Various spiritual traditions, including Saiva tantric practices, Mediterranean spirituality, and elements from Qabalah, Christian mysticism, and Sufism are navigated. Solace is found in process philosophy. It is important to find one's path to truth, devoid of organizational constraints.
The term 'transpersonal' is explored, emphasizing its meaning as 'beyond or through the personal.' It refers to experiences that transcend self-conscious awareness and connect to a larger, meaningful, total reality. The transpersonal domain has normative and soteriological aspects, distinguishing it from mere egoic existence. The term's historical roots are traced back to William James and its significance in various religious and mystical traditions. The chapter works on the distinction between transpersonal psychology and the psychology of religion.
Part I : The Epistemological Turn
Normative Epistemology : Discusses principles, norms, and maxims of conceptual knowledge.
Genetic Epistemology : Explores the origins and development of knowledge.
Being versus Existence : Contrasts eternalized being with the ever-becoming of existence.
Matter, Information, and Consciousness : Investigates the interplay between physical matter (hardware), information (software), and conscious awareness (userware).
Perennial, Empiricist, and Participatory : Examines and criticizes the view of enduring truths, objective empirical knowledge, and participatory understanding.
Part II : Mapping the Transpersonal Event
Self-Expansiveness : The concept of self-expansiveness is explored, emphasizing the ability to position one's sense of self also in a horizontal manner rather than only in a vertical, hierarchical way. This positioning hinges on the identification process, allowing one to expand the self-concept. The self may approach the transcendent, even though the transcendent is beyond definition and outside of any mapping or symbolic process.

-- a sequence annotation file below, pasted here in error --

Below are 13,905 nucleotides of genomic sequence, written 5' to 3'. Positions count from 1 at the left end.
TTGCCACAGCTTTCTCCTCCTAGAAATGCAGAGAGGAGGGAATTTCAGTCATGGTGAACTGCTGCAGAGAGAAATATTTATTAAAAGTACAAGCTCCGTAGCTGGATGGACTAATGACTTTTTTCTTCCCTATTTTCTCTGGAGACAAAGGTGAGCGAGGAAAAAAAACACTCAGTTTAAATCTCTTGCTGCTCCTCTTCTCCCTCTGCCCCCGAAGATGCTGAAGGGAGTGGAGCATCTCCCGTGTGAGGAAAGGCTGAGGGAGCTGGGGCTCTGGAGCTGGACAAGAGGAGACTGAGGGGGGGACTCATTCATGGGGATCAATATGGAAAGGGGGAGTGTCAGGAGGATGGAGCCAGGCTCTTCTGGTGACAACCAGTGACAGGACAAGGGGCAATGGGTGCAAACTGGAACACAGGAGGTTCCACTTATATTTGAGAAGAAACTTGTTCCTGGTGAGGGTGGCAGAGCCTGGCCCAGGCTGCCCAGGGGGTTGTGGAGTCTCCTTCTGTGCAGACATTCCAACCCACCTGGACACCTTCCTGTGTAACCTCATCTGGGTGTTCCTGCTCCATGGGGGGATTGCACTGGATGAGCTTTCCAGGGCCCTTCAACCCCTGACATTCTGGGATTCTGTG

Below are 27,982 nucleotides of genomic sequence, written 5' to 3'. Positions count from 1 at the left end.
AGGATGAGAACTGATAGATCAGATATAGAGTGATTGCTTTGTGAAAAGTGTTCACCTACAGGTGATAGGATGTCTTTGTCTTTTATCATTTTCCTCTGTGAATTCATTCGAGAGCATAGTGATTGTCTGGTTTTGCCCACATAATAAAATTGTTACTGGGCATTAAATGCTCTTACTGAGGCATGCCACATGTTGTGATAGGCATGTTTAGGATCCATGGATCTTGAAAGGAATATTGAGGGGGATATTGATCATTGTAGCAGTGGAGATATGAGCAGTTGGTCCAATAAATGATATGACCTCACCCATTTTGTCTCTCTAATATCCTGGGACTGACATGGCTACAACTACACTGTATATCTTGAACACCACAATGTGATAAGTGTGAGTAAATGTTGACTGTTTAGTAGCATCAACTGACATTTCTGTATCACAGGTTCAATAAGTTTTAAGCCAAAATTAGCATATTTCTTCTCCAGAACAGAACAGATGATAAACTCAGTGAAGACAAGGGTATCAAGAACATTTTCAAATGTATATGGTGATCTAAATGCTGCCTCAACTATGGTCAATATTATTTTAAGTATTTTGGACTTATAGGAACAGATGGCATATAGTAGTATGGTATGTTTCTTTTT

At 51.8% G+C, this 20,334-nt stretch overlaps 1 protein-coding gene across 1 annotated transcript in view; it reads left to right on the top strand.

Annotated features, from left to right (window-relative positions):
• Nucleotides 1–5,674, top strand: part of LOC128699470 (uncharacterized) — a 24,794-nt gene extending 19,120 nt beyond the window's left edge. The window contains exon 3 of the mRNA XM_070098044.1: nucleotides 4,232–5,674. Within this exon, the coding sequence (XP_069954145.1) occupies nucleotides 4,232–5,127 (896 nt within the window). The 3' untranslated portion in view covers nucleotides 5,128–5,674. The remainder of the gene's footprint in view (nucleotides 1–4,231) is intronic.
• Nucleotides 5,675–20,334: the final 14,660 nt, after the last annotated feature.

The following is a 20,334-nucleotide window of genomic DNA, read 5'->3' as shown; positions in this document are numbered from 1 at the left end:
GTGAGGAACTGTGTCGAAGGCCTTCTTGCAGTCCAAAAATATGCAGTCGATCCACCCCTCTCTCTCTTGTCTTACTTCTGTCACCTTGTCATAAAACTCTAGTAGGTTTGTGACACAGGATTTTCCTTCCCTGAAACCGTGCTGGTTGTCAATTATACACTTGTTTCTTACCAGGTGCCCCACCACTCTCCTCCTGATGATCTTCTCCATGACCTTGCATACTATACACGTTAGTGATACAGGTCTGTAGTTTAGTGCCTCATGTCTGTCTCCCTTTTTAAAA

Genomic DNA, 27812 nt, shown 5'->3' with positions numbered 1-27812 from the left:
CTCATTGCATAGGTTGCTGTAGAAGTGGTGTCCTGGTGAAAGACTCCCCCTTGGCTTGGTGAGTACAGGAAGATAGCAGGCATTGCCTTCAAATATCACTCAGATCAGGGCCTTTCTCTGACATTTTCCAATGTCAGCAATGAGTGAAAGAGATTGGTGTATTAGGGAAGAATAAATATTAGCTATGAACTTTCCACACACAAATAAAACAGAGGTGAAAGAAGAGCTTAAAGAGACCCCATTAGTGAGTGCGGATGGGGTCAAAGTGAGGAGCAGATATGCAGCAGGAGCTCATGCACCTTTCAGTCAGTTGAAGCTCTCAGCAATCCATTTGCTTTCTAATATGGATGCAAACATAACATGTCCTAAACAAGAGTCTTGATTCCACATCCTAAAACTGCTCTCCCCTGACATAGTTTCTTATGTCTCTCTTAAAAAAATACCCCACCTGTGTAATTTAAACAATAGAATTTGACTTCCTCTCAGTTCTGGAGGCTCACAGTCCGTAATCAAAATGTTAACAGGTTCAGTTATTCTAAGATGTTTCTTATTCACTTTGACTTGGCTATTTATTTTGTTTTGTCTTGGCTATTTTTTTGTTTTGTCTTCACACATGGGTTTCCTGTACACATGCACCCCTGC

Transpersonal Events : These are not exclusively inner experiences but encompass the human participation in spheres of being and awareness that transcend. Such holotropic events are participatory, where consciousness creatively engages and unifies. They are transformative and can be individual and communal, emerging from archetypal, phylogenetic, ancestral, racial, or cultural morphic fields.
Peak-Experiences : These are transient moments of self-actualization, fusing with B-values offering profound joy. They drive the process of self-actualization (totality, creativity), leading to self-realization, a prolonged peak-experience (infinity, fusion), when one is constantly in touch with and sustained by B-values like unity; integration; tendency one-ness, interconnectedness, order, beauty, aliveness, completion, fairness.
Depth Psychology : This section delves into the prevailing materialism, reductionism, and determinism of the 19th century. It touches upon the works of Darwin, Marx, and Freud, who discarded theology and embraced reductionism, evolutionism, and causalism.
Freud, Jung, and Assagioli are integrated into a model of the psyche aligned with Qabalah.
Part III : Nearing Totality
Concept of Totality : Totality is introduced as a limit-concept, representing a potential infinity. When approaching totality, one can only come close to it but never fully attain it, much like how parallel lines on an Euclidean plane appear to converge at infinity but never truly meet. Totality remains elusive, always escaping our conceptual grasp. It is described as an ever-receding horizon, never a territory that can be fully entered or acquired.
Understanding Totality : Totality integrates all possible isolates, suggesting a unity in diversity. It does not advocate for a fundamental separateness but rather a unity of all things. The moment of understanding totality is fleeting ; as soon as one grasps a moment, it transitions to the next. Thus, the best understanding of totality is always approximate.
Suffering and Totality : The concept of suffering (duḥkha) is explored in relation to totality. Suffering arises from excessive separation, indicating reification and ignorance. The text suggests that to approach totality, one must overcome suffering and the limitations of the self. The enlightened mind is a state of true peace (nirvāṇa) where one perceives reality as it truly is.
Return from the Source : After achieving a state of 'Great Death,' where both the self and the external world are absent, there is a return to the world, appearing as it always has but experienced with heightened vividness and intensity. This section touches upon the concept of a Buddha, one who perceives all phenomena as they are.
© 2021 by Wim van den Dungen
available in the LULU Bookstore
ISBN : 978-1-387-73018-6
© 2023 by Wim van den Dungen
available in the LULU Bookstore